What other positive ideas were brought forward in the film?
It’s not a film that preaches to the audience. It simply tries to inspire people to think a little bit differently. So without preaching it just offers some ideas. If one person gets a new idea from it, then it’s a success.
What were your biggest challenges in making the movie? Was funding an issue?
We spent a lot of money on our first trip and we were not fortunate enough to get funding from the UK to make the film. It’s been an uphill struggle to do it, financially. We have self-financed the majority of the film. We’ve had some support from the Icelandic Film Fund, which has been a huge help. We also launched the project on our website where we raised $10,000 US from public donations from people from all over the world who wanted to support us. That was also really helpful. The rest of the production team have all dedicated anything from a day to a year and a half to help us. We’ve had to ask many favours and we’re very grateful to a huge amount of people. We had students from the film school shooting an odd day, here and there. We’ve also had a huge amount of support from the post-production house Kukl and their facilities and team there.
Because of the subject matter of the film, because it’s the first positive documentary about Iceland since the financial crash and because this film that isn’t centred on the crash or on the volcano, people in Iceland have been very giving and willing to support it. They too want to see it made.
What impact do you hope this makes on the rest of the world?
It is intended for an international audience, but the film, first and foremost, is for Icelanders; to inspire them in some way or to wake up to a new way of thinking. It allows them to realise what is available here and what can be done here. For an international audience it’s more to show what Iceland is doing and what we can take away from that. Other countries may not have the same resources but there are still elements that can be taken away and built upon to develop sustainable living.
Future of Hope will be premiering at Háskólabío on September 1st. For more information on the film check out www.futureofhope.co.uk
An Animated Future
One of the Icelanders involved in making Future Of Hope is animator and graphic designer Una Lorenzen, who currently lives in New York City. She has studied both in Iceland and in America and has worked on many animated projects including music videos for the Bedroom Community. She contributed to the film by creating several short animated segments to highlight historical and informational aspects of the country that would have otherwise been a challenge to portray.
“The main thing I worked on was this three minute intro that showed the history of Iceland from the eruption of a volcano until the crash in 2008. Quite a big undertaking,” Una tells us. “They wanted to focus on the independence of Iceland and then of course the banking part. So we see the settlement and then the Danish come in, the British come in, the US come in, and all these natural disasters changing things as they go along. Then we shift into modern times with this greedy banker sitting there getting all the money.”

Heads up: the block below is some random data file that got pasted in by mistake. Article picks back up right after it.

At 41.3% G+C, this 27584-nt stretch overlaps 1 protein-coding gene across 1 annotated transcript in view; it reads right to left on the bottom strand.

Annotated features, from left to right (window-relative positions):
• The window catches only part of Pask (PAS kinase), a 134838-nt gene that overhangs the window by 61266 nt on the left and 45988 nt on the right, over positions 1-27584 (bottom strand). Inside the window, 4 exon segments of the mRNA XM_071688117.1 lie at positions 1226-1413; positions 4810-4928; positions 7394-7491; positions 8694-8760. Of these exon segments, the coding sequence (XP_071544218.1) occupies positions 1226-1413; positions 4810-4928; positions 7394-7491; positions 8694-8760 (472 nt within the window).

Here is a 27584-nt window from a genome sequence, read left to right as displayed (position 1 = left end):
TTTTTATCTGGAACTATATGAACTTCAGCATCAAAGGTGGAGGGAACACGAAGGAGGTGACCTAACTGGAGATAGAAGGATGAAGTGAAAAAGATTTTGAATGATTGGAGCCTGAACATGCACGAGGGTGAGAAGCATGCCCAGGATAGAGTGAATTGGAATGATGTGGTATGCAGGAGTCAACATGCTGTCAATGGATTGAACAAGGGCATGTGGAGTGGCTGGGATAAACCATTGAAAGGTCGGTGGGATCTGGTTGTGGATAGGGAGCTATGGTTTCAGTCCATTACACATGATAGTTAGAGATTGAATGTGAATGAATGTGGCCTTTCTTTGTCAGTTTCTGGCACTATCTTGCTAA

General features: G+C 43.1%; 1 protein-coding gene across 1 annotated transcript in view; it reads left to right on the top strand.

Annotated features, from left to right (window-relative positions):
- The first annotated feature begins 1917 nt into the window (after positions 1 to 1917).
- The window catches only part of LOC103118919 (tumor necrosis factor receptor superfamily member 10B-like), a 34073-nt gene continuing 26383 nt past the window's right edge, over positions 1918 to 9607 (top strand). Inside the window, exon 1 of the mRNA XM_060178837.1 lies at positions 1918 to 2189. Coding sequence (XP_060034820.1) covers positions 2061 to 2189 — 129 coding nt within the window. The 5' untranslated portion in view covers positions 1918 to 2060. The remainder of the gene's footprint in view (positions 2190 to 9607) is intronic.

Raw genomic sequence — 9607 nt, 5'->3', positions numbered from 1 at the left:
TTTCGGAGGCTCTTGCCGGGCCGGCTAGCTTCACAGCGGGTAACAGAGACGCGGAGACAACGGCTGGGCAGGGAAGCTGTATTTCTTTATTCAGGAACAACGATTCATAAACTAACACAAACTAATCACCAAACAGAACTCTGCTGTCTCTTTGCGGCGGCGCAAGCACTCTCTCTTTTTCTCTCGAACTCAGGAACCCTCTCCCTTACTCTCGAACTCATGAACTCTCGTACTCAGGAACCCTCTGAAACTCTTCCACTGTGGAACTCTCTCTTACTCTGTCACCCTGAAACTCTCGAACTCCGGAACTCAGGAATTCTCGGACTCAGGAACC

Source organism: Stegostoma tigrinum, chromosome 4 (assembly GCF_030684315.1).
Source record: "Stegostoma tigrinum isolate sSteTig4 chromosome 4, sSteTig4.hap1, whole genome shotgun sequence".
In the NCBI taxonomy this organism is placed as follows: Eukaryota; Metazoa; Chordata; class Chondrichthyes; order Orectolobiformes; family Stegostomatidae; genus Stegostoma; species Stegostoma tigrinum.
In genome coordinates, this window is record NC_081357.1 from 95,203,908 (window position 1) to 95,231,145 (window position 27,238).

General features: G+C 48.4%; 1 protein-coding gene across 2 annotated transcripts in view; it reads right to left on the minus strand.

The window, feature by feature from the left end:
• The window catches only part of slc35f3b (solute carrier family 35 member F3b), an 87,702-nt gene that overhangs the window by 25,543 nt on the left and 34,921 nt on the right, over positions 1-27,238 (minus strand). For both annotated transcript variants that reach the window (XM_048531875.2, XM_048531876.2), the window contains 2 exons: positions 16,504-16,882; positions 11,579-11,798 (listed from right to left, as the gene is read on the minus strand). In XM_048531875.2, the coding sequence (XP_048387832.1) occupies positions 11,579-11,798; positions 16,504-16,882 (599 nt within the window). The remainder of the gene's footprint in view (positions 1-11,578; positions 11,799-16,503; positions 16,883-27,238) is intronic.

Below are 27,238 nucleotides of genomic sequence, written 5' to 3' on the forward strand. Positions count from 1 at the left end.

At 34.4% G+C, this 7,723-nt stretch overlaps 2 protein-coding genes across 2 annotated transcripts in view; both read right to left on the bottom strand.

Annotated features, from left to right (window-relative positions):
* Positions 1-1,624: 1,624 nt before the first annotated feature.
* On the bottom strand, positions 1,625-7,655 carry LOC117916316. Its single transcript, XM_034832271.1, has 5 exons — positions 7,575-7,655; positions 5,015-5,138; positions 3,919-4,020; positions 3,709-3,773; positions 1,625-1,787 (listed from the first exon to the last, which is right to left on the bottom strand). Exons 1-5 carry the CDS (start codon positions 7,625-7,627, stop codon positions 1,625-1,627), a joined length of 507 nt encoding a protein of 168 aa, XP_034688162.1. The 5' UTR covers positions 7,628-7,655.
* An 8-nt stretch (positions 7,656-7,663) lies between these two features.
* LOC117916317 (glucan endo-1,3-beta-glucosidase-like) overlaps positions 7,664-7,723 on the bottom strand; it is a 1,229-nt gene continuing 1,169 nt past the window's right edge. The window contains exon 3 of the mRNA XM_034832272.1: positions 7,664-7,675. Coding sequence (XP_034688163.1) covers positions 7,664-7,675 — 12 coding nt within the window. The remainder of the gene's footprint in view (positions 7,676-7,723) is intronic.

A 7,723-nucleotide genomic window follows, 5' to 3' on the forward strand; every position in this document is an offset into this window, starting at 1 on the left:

Part of the challenge was to portray Iceland as a role model in the worldwide economic collapse, while trying to remain realistic and neutral. “It got a bit shaky because of course it has a political element, but the point was just to show people that this is what happened,” says Una. “It’s like Iceland sprung from a volcano and then it was settled and then things happened and then the greedy bankers came!” The other animated segments served to highlight the various positive ideas brought forward throughout the documentary.
In order to put across some of the rather weighty issues, they chose to go with bold, quirky animations to lighten the mood. “With the intro being so politically sensitive,” she says, “using lots of fun colours makes it a bit easier to touch on delicate things.” Along with the film’s director, Henry Bateman, they went with a style similar to Terry Gilliam’s eponymous Monty Python animations. She also tried to make the process the least time-consuming as possible by gathering countless photographs, some that she shot and others from the internet and set about altering them, as well as using Photoshop to paint other images.
As for the drawbacks of animation in documentaries, Una simply couldn’t think of any other than time. “It’s the perfect tool. This is exactly what animation is so good for,” she says. “I don’t see how it could have been done any other way and I think that’s probably why he wanted it. And I am happy with them. I loved working on the film.”